There are renowned musicians of the “new sacred music” such as Krishna Das, Deva Premal or Snatam Kaur, who have collected the Kirtan, the devotional music of India, and passed it through the Western sieve to bring it to the ears today.


In the crowded concerts of this sacred music, the listener is invited to sing mantras (syllables or sacred words that are repeated over and over again), often in a question-and-answer format, thus being generated among the audience, a sense of communion and unity much closer to the religious than to the spectacle or culture.

Within this trend, and without going any further, in our country -specifically in Barcelona-, there is a very important movement of artists who, although they are stylistically different from each other, can be said to understand the music of the same way. They often play in churches and gather hundreds of people at their concerts.

Among them we have Ravi Ramoneda as one of the greatest exponents of Kirtan. We have Mark Pulido and his Bilas, the “flat bells of high vibratory frequency,” an instrument with unusual power.

And we have MuOM, the chamber choir of harmonic singing in Barcelona, ​​one of the few groups in the world that uses techniques of diphonic singing or harmonic singing (a single singer emits two sounds at the same time) in a group.


Music touches the soul and also serves to bring together and bring out the best in people.

The concept of community music (and “community arts”) deserves special mention. Projects that use music as a tool to work with groups at risk of exclusion are proliferating around the world.

In South America, we find the pioneering National System of Youth and Children’s Orchestras and Choirs of Venezuela (Simón Bolívar Musical Foundation), a program that implements values ​​through orchestras.

In Colombia, the Ayara Family Foundation carries out artistic and pedagogical activities based on the culture of hip-hop to improve the opportunities of young people.

In the UK, Streetwise Opera gives people who have lived on the street the opportunity to take to the stage.

And in Barcelona, ​​the Basket Beat project teaches music and values ​​through basketball, and has a professional orchestra made up of musicians, social educators and young people, the Big Band Basket Beat Barcelona.


Music is not just fun, but much more: it is a balm for the spirit, a caress for the body and a hinge for our relationships.

We can all access experiences from home, via the internet:

  • Documentary about the ability of music to re-awaken the flame of life. The camera shows the incredible reactions of people whose memory or sense of self seems to have faded from neuro-degenerative diseases when listening to specifically chosen songs.
  • Project underway through crowdfunding on the power of mantras and sacred singing in which major national and international artists appear. to listen.
  • Ambassador of Peace and one of the most popular Kirtan singers.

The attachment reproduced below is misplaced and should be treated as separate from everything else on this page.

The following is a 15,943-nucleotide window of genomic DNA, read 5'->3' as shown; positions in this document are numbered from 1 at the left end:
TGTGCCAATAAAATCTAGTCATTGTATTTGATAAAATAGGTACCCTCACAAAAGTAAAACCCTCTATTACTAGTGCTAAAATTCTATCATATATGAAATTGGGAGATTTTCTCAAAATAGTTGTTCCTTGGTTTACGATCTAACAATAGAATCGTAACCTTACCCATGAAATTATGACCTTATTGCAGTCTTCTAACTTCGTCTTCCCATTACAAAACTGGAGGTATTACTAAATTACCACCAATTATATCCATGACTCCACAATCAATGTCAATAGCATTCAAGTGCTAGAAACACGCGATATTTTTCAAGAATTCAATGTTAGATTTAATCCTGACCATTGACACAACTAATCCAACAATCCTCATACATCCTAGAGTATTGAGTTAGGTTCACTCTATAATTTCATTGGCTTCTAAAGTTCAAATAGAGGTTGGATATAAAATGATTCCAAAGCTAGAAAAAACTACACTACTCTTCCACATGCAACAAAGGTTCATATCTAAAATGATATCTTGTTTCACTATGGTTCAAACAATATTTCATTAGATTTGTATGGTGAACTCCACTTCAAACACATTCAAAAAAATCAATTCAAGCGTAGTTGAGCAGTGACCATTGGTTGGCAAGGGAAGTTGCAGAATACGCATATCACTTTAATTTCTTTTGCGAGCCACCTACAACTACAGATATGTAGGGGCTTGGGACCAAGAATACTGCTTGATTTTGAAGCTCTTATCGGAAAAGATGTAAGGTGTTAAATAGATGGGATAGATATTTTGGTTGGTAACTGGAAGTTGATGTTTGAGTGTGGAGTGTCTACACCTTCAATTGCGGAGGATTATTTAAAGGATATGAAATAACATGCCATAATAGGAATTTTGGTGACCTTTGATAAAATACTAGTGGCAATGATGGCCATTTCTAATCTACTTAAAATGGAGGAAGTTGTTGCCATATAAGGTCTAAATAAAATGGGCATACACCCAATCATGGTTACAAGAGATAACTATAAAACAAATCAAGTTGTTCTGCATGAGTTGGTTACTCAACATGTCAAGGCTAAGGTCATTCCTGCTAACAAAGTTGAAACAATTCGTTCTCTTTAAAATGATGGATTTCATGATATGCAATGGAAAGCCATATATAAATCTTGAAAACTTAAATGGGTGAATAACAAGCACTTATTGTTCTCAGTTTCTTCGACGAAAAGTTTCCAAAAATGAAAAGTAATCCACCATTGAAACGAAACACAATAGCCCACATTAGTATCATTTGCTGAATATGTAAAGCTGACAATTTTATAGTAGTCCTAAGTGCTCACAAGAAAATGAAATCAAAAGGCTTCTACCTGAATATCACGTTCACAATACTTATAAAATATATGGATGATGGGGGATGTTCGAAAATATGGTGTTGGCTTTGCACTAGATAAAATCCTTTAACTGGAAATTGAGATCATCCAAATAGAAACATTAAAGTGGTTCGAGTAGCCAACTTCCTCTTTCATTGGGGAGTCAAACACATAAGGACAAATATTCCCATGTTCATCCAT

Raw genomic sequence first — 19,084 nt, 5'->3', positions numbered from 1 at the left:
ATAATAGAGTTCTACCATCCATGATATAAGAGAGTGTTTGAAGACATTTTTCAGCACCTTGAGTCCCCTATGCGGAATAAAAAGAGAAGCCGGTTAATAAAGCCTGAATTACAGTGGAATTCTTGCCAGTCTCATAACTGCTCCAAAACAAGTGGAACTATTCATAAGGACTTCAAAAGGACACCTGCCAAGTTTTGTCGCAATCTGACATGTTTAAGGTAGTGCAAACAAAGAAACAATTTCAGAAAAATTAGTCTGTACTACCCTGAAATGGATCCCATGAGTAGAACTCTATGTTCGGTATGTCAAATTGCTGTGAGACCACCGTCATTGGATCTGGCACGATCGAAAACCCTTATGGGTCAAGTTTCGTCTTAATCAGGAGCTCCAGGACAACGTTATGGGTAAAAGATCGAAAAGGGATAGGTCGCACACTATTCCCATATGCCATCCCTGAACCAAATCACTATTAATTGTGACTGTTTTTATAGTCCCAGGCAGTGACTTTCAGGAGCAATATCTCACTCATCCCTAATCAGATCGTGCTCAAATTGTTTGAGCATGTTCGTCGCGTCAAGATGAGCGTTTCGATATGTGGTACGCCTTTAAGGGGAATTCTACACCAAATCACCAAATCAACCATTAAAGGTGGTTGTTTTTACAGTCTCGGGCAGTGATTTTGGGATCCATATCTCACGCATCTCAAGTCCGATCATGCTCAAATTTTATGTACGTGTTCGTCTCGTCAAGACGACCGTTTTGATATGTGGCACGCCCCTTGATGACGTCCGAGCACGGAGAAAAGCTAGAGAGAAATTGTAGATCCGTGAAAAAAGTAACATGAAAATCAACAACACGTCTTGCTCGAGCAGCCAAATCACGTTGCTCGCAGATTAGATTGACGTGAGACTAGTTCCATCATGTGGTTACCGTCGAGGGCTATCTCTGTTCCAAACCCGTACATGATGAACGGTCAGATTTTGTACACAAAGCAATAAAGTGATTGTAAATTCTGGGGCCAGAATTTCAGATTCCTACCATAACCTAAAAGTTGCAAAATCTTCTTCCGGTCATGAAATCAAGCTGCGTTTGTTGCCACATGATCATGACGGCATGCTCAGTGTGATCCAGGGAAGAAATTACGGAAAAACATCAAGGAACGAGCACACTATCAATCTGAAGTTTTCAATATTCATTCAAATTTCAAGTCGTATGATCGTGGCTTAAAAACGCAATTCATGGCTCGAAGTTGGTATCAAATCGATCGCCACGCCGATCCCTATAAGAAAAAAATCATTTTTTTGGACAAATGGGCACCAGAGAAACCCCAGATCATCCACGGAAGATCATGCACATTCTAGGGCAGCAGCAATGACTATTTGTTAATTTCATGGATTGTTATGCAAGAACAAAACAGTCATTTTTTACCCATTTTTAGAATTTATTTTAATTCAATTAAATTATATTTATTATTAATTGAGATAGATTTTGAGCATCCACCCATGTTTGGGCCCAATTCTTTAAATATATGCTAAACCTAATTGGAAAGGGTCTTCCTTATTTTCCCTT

• ‘The rockstar of yoga!
  • Barcelona’s harmonics singing choir, the only choir in the world that creates polyphony with harmonics.
  • Listen to the flat bells of high vibratory frequency.
  • Blog of one of the Kirtan artists with the most international projection.


Although it can be understood as a branch of music therapy, sound therapy or sonotherapy is considered a different therapy.

The reason is that sonotherapy uses the purely physical aspect as a therapeutic agent: sound, sound waves. Although various techniques are used, the most common is for the patient to receive a bath of sound frequencies emitted by instruments such as Tibetan bowls, quartz bowls, gongs, didgeridoo, monochord…


The fundamental idea on which sonotherapy rests is that our body, like all matter, emits a set of vibrations that form the fundamental frequency of the body. A healthy body emits a harmonic frequency, like a well-tuned instrument. But it can be “out of tune” for various reasons (stress, trauma, accident…).

Sound therapy understands disease as a loss of body harmony, and sound as the agent that can help restore balance through pure frequencies or harmonic-rich sounds.

Sound is physical energy. At first glance it may seem that they are teasing us. In fact, this is one of the therapies where there is more intrusion, for anyone can buy some bowls and hang the title of therapist. But this is not why we should underestimate the therapeutic potential of sound.


Not only do we feel it because the brain decodes the pressure it receives in the eardrums, but we also feel it physically, with the whole body. Several musicians and doctors have shown that sound affects us in an incredible way.

Mitchell L. Gaynor, a former director of oncology medicine at Weill Cornell Medical Center for Complementary and Integrative Medicine in New York City, used sonotherapy as complementary therapy for the treatment of cancer patients (integrative oncology). And just three years ago, a team led by researcher Anthony Holland filmed live for the first time cancer cells exploding when subjected to frequencies (modeled through a plasma